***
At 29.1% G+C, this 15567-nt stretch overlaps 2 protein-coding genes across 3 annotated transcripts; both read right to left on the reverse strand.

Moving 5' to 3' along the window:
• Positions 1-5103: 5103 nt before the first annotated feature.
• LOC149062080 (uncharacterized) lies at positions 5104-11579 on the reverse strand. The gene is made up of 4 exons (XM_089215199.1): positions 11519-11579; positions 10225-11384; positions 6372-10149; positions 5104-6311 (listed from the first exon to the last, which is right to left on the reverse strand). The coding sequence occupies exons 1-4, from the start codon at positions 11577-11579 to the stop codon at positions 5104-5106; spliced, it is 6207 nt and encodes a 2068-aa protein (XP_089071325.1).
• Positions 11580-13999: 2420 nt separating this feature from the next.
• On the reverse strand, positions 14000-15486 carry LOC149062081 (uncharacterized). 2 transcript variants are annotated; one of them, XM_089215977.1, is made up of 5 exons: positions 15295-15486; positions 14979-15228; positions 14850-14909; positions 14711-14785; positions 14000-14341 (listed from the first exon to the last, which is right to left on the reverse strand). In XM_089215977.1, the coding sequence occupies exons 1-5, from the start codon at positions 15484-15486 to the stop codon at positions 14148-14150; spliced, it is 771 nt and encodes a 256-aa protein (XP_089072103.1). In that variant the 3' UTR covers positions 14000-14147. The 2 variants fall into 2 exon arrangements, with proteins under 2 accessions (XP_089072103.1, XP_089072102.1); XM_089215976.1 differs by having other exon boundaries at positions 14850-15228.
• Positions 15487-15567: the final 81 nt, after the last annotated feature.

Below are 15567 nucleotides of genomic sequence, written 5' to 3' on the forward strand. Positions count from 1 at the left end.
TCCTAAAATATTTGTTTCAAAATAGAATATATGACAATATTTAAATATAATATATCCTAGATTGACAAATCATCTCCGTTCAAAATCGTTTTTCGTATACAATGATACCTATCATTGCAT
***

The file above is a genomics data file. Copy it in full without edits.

At 29.1% G+C, this 15567-nt stretch overlaps 2 protein-coding genes across 3 annotated transcripts; both read right to left on the reverse strand.

Moving 5' to 3' along the window:
• Positions 1-5103: 5103 nt before the first annotated feature.
• LOC149062080 (uncharacterized) lies at positions 5104-11579 on the reverse strand. The gene is made up of 4 exons (XM_089215199.1): positions 11519-11579; positions 10225-11384; positions 6372-10149; positions 5104-6311 (listed from the first exon to the last, which is right to left on the reverse strand). The coding sequence occupies exons 1-4, from the start codon at positions 11577-11579 to the stop codon at positions 5104-5106; spliced, it is 6207 nt and encodes a 2068-aa protein (XP_089071325.1).
• Positions 11580-13999: 2420 nt separating this feature from the next.
• On the reverse strand, positions 14000-15486 carry LOC149062081 (uncharacterized). 2 transcript variants are annotated; one of them, XM_089215977.1, is made up of 5 exons: positions 15295-15486; positions 14979-15228; positions 14850-14909; positions 14711-14785; positions 14000-14341 (listed from the first exon to the last, which is right to left on the reverse strand). In XM_089215977.1, the coding sequence occupies exons 1-5, from the start codon at positions 15484-15486 to the stop codon at positions 14148-14150; spliced, it is 771 nt and encodes a 256-aa protein (XP_089072103.1). In that variant the 3' UTR covers positions 14000-14147. The 2 variants fall into 2 exon arrangements, with proteins under 2 accessions (XP_089072103.1, XP_089072102.1); XM_089215976.1 differs by having other exon boundaries at positions 14850-15228.
• Positions 15487-15567: the final 81 nt, after the last annotated feature.

Below are 15567 nucleotides of genomic sequence, written 5' to 3' on the forward strand. Positions count from 1 at the left end.
TCCTAAAATATTTGTTTCAAAATAGAATATATGACAATATTTAAATATAATATATCCTAGATTGACAAATCATCTCCGTTCAAAATCGTTTTTCGTATACAATGATACCTATCATTGCAT